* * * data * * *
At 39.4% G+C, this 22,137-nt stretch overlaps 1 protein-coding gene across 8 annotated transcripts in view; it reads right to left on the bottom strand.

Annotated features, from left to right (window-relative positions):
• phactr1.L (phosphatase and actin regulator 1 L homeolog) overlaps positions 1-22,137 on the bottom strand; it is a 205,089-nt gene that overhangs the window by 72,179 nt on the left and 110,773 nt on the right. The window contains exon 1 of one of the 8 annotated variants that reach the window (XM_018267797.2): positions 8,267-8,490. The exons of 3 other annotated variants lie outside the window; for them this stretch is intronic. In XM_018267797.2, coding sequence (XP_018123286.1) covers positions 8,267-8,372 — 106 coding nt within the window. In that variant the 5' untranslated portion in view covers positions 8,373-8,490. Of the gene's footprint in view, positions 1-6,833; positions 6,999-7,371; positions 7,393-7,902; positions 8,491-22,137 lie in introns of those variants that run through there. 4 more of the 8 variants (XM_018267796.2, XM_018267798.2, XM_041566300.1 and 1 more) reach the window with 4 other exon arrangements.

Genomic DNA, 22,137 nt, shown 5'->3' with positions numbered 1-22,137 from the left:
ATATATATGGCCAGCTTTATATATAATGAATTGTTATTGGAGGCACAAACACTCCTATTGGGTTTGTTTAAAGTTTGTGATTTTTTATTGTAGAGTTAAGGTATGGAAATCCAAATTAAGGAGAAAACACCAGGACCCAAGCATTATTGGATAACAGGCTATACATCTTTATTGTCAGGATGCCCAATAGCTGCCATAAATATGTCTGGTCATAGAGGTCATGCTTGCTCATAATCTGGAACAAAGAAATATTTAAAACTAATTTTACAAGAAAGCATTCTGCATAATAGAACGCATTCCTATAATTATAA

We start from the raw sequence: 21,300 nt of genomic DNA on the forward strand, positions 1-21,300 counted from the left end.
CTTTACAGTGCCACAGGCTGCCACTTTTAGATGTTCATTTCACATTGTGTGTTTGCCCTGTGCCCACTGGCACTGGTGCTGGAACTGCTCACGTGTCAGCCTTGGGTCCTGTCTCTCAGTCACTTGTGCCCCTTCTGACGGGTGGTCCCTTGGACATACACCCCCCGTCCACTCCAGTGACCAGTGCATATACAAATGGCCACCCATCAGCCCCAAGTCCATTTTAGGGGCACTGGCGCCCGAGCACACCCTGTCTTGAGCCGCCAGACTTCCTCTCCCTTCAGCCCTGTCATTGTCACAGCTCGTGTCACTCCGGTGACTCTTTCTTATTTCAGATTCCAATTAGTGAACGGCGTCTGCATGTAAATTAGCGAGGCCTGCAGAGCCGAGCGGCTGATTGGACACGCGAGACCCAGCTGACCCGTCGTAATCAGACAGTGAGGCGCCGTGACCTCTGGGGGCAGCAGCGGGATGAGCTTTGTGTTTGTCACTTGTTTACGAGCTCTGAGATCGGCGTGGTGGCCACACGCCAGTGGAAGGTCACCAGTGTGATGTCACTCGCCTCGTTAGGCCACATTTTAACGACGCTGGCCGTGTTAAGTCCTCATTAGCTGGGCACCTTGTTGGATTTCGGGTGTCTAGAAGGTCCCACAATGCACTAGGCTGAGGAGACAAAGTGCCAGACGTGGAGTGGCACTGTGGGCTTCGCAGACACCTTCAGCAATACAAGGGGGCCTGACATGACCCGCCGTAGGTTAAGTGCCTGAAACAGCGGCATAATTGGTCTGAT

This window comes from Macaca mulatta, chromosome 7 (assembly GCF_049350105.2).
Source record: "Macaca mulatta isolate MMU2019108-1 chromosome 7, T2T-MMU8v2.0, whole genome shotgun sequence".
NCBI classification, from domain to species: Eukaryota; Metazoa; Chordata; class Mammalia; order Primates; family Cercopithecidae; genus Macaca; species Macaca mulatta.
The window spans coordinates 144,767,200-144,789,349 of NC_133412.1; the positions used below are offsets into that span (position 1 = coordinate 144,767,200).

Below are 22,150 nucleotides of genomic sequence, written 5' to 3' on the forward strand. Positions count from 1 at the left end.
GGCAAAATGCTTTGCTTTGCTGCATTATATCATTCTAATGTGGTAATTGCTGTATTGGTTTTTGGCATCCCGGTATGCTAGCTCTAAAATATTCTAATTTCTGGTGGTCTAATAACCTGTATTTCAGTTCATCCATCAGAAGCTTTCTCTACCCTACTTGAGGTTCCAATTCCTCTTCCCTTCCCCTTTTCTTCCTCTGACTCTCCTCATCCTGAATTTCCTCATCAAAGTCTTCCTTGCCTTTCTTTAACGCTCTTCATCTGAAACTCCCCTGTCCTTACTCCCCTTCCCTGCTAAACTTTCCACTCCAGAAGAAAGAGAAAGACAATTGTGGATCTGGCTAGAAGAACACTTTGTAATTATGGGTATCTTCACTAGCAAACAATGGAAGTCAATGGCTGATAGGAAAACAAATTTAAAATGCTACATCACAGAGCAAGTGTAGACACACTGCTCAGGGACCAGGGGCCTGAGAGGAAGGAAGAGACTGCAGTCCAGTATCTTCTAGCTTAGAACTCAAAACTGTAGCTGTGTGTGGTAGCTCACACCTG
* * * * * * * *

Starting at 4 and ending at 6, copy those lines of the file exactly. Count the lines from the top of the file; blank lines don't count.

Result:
Genomic DNA, 22,137 nt, shown 5'->3' with positions numbered 1-22,137 from the left:
ATATATATGGCCAGCTTTATATATAATGAATTGTTATTGGAGGCACAAACACTCCTATTGGGTTTGTTTAAAGTTTGTGATTTTTTATTGTAGAGTTAAGGTATGGAAATCCAAATTAAGGAGAAAACACCAGGACCCAAGCATTATTGGATAACAGGCTATACATCTTTATTGTCAGGATGCCCAATAGCTGCCATAAATATGTCTGGTCATAGAGGTCATGCTTGCTCATAATCTGGAACAAAGAAATATTTAAAACTAATTTTACAAGAAAGCATTCTGCATAATAGAACGCATTCCTATAATTATAA

We start from the raw sequence: 21,300 nt of genomic DNA on the forward strand, positions 1-21,300 counted from the left end.